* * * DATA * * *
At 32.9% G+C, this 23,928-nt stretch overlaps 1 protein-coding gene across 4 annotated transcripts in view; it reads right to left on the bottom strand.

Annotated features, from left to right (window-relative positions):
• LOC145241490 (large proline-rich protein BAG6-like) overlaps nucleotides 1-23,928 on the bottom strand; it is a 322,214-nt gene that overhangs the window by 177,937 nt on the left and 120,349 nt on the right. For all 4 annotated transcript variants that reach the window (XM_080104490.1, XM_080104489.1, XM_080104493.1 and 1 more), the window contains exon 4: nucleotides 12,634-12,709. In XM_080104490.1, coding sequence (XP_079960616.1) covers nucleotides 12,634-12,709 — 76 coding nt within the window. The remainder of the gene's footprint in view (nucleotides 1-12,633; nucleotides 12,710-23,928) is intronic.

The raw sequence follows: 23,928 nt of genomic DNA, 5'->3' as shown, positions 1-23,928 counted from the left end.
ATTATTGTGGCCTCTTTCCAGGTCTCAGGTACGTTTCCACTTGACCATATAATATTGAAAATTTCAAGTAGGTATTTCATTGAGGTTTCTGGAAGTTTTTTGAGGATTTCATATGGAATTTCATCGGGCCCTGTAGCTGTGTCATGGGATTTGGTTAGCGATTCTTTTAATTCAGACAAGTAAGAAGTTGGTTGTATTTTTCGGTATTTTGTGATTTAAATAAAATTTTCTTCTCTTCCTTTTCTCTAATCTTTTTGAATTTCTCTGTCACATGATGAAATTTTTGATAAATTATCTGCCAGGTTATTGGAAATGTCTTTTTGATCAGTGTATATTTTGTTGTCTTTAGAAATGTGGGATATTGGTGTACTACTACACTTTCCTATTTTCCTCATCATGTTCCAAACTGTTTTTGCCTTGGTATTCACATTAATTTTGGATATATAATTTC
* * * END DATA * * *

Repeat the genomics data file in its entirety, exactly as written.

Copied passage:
At 32.9% G+C, this 23,928-nt stretch overlaps 1 protein-coding gene across 4 annotated transcripts in view; it reads right to left on the bottom strand.

Annotated features, from left to right (window-relative positions):
• LOC145241490 (large proline-rich protein BAG6-like) overlaps nucleotides 1-23,928 on the bottom strand; it is a 322,214-nt gene that overhangs the window by 177,937 nt on the left and 120,349 nt on the right. For all 4 annotated transcript variants that reach the window (XM_080104490.1, XM_080104489.1, XM_080104493.1 and 1 more), the window contains exon 4: nucleotides 12,634-12,709. In XM_080104490.1, coding sequence (XP_079960616.1) covers nucleotides 12,634-12,709 — 76 coding nt within the window. The remainder of the gene's footprint in view (nucleotides 1-12,633; nucleotides 12,710-23,928) is intronic.

The raw sequence follows: 23,928 nt of genomic DNA, 5'->3' as shown, positions 1-23,928 counted from the left end.
ATTATTGTGGCCTCTTTCCAGGTCTCAGGTACGTTTCCACTTGACCATATAATATTGAAAATTTCAAGTAGGTATTTCATTGAGGTTTCTGGAAGTTTTTTGAGGATTTCATATGGAATTTCATCGGGCCCTGTAGCTGTGTCATGGGATTTGGTTAGCGATTCTTTTAATTCAGACAAGTAAGAAGTTGGTTGTATTTTTCGGTATTTTGTGATTTAAATAAAATTTTCTTCTCTTCCTTTTCTCTAATCTTTTTGAATTTCTCTGTCACATGATGAAATTTTTGATAAATTATCTGCCAGGTTATTGGAAATGTCTTTTTGATCAGTGTATATTTTGTTGTCTTTAGAAATGTGGGATATTGGTGTACTACTACACTTTCCTATTTTCCTCATCATGTTCCAAACTGTTTTTGCCTTGGTATTCACATTAATTTTGGATATATAATTTC